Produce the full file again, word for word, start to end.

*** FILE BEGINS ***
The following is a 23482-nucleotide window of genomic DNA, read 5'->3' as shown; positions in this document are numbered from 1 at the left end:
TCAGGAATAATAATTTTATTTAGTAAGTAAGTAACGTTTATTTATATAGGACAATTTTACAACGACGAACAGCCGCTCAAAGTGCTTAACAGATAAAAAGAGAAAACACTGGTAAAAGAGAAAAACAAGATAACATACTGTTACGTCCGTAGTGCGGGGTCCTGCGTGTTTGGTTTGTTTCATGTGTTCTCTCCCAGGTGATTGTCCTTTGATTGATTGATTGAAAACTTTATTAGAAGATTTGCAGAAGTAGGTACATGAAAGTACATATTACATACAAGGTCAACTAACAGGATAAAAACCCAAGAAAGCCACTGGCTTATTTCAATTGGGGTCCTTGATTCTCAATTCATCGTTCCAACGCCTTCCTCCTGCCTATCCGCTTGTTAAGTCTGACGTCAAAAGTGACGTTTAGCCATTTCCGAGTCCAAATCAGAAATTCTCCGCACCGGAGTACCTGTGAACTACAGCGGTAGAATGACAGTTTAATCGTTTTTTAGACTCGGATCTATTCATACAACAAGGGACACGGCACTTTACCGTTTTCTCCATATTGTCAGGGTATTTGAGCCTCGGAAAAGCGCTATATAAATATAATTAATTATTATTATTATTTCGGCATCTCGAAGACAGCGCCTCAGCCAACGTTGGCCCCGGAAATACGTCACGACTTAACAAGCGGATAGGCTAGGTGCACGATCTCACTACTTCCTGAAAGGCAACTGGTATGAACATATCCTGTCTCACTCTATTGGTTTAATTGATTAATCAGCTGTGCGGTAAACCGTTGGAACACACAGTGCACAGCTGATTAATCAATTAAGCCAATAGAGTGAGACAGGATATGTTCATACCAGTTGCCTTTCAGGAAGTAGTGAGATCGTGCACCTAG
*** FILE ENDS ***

The following is a 23482-nucleotide window of genomic DNA, read 5'->3' as shown; positions in this document are numbered from 1 at the left end:
TCAGGAATAATAATTTTATTTAGTAAGTAAGTAACGTTTATTTATATAGGACAATTTTACAACGACGAACAGCCGCTCAAAGTGCTTAACAGATAAAAAGAGAAAACACTGGTAAAAGAGAAAAACAAGATAACATACTGTTACGTCCGTAGTGCGGGGTCCTGCGTGTTTGGTTTGTTTCATGTGTTCTCTCCCAGGTGATTGTCCTTTGATTGATTGATTGAAAACTTTATTAGAAGATTTGCAGAAGTAGGTACATGAAAGTACATATTACATACAAGGTCAACTAACAGGATAAAAACCCAAGAAAGCCACTGGCTTATTTCAATTGGGGTCCTTGATTCTCAATTCATCGTTCCAACGCCTTCCTCCTGCCTATCCGCTTGTTAAGTCTGACGTCAAAAGTGACGTTTAGCCATTTCCGAGTCCAAATCAGAAATTCTCCGCACCGGAGTACCTGTGAACTACAGCGGTAGAATGACAGTTTAATCGTTTTTTAGACTCGGATCTATTCATACAACAAGGGACACGGCACTTTACCGTTTTCTCCATATTGTCAGGGTATTTGAGCCTCGGAAAAGCGCTATATAAATATAATTAATTATTATTATTATTTCGGCATCTCGAAGACAGCGCCTCAGCCAACGTTGGCCCCGGAAATACGTCACGACTTAACAAGCGGATAGGCTAGGTGCACGATCTCACTACTTCCTGAAAGGCAACTGGTATGAACATATCCTGTCTCACTCTATTGGTTTAATTGATTAATCAGCTGTGCGGTAAACCGTTGGAACACACAGTGCACAGCTGATTAATCAATTAAGCCAATAGAGTGAGACAGGATATGTTCATACCAGTTGCCTTTCAGGAAGTAGTGAGATCGTGCACCTAG